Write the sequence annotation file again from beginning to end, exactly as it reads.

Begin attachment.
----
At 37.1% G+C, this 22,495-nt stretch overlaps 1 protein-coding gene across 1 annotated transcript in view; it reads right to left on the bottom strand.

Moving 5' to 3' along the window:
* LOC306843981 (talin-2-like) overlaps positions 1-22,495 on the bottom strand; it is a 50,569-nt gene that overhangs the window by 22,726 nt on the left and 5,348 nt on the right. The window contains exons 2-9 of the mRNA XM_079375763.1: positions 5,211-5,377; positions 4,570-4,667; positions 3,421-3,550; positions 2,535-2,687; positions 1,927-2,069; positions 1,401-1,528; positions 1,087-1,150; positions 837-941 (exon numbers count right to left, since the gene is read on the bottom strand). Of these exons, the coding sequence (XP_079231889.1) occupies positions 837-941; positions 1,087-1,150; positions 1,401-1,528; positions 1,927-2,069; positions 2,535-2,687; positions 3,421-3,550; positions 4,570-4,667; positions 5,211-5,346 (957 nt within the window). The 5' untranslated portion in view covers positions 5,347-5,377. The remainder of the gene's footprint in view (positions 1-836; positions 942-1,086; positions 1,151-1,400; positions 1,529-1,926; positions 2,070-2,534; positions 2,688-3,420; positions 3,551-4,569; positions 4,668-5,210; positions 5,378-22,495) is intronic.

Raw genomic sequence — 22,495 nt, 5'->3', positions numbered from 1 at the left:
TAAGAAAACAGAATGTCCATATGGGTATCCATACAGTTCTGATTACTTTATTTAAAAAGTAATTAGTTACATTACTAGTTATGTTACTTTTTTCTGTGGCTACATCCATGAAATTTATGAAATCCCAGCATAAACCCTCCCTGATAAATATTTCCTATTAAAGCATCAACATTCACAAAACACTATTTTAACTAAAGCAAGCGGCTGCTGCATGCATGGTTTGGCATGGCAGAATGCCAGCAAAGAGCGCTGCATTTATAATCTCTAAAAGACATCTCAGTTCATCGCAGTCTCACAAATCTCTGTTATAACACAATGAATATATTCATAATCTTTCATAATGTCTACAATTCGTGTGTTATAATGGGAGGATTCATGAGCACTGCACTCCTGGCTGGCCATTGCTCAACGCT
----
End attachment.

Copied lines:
At 37.1% G+C, this 22,495-nt stretch overlaps 1 protein-coding gene across 1 annotated transcript in view; it reads right to left on the bottom strand.

Moving 5' to 3' along the window:
* LOC306843981 (talin-2-like) overlaps positions 1-22,495 on the bottom strand; it is a 50,569-nt gene that overhangs the window by 22,726 nt on the left and 5,348 nt on the right. The window contains exons 2-9 of the mRNA XM_079375763.1: positions 5,211-5,377; positions 4,570-4,667; positions 3,421-3,550; positions 2,535-2,687; positions 1,927-2,069; positions 1,401-1,528; positions 1,087-1,150; positions 837-941 (exon numbers count right to left, since the gene is read on the bottom strand). Of these exons, the coding sequence (XP_079231889.1) occupies positions 837-941; positions 1,087-1,150; positions 1,401-1,528; positions 1,927-2,069; positions 2,535-2,687; positions 3,421-3,550; positions 4,570-4,667; positions 5,211-5,346 (957 nt within the window). The 5' untranslated portion in view covers positions 5,347-5,377. The remainder of the gene's footprint in view (positions 1-836; positions 942-1,086; positions 1,151-1,400; positions 1,529-1,926; positions 2,070-2,534; positions 2,688-3,420; positions 3,551-4,569; positions 4,668-5,210; positions 5,378-22,495) is intronic.

Raw genomic sequence — 22,495 nt, 5'->3', positions numbered from 1 at the left:
TAAGAAAACAGAATGTCCATATGGGTATCCATACAGTTCTGATTACTTTATTTAAAAAGTAATTAGTTACATTACTAGTTATGTTACTTTTTTCTGTGGCTACATCCATGAAATTTATGAAATCCCAGCATAAACCCTCCCTGATAAATATTTCCTATTAAAGCATCAACATTCACAAAACACTATTTTAACTAAAGCAAGCGGCTGCTGCATGCATGGTTTGGCATGGCAGAATGCCAGCAAAGAGCGCTGCATTTATAATCTCTAAAAGACATCTCAGTTCATCGCAGTCTCACAAATCTCTGTTATAACACAATGAATATATTCATAATCTTTCATAATGTCTACAATTCGTGTGTTATAATGGGAGGATTCATGAGCACTGCACTCCTGGCTGGCCATTGCTCAACGCT